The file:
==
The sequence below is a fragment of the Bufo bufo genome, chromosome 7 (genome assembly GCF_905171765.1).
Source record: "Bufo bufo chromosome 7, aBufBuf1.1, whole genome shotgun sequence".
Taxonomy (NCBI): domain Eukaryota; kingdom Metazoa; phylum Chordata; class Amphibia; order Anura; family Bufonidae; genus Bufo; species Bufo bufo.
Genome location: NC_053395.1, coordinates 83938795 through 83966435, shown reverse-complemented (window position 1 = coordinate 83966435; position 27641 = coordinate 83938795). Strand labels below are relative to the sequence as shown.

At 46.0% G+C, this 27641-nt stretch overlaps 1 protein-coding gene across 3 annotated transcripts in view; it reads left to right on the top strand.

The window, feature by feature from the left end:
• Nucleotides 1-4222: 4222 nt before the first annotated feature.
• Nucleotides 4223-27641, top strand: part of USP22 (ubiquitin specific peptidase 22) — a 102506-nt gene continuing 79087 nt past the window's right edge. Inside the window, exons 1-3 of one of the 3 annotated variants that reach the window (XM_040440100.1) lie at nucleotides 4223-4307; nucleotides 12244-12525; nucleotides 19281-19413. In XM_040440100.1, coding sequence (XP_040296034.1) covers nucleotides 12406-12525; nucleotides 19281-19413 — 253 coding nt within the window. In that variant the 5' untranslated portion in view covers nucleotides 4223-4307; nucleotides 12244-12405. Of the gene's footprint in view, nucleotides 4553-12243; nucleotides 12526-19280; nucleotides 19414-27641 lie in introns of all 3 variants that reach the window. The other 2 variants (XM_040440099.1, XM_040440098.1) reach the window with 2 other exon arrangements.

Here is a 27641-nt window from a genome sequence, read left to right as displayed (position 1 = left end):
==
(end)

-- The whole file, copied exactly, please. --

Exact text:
The sequence below is a fragment of the Bufo bufo genome, chromosome 7 (genome assembly GCF_905171765.1).
Source record: "Bufo bufo chromosome 7, aBufBuf1.1, whole genome shotgun sequence".
Taxonomy (NCBI): domain Eukaryota; kingdom Metazoa; phylum Chordata; class Amphibia; order Anura; family Bufonidae; genus Bufo; species Bufo bufo.
Genome location: NC_053395.1, coordinates 83938795 through 83966435, shown reverse-complemented (window position 1 = coordinate 83966435; position 27641 = coordinate 83938795). Strand labels below are relative to the sequence as shown.

At 46.0% G+C, this 27641-nt stretch overlaps 1 protein-coding gene across 3 annotated transcripts in view; it reads left to right on the top strand.

The window, feature by feature from the left end:
• Nucleotides 1-4222: 4222 nt before the first annotated feature.
• Nucleotides 4223-27641, top strand: part of USP22 (ubiquitin specific peptidase 22) — a 102506-nt gene continuing 79087 nt past the window's right edge. Inside the window, exons 1-3 of one of the 3 annotated variants that reach the window (XM_040440100.1) lie at nucleotides 4223-4307; nucleotides 12244-12525; nucleotides 19281-19413. In XM_040440100.1, coding sequence (XP_040296034.1) covers nucleotides 12406-12525; nucleotides 19281-19413 — 253 coding nt within the window. In that variant the 5' untranslated portion in view covers nucleotides 4223-4307; nucleotides 12244-12405. Of the gene's footprint in view, nucleotides 4553-12243; nucleotides 12526-19280; nucleotides 19414-27641 lie in introns of all 3 variants that reach the window. The other 2 variants (XM_040440099.1, XM_040440098.1) reach the window with 2 other exon arrangements.

Here is a 27641-nt window from a genome sequence, read left to right as displayed (position 1 = left end):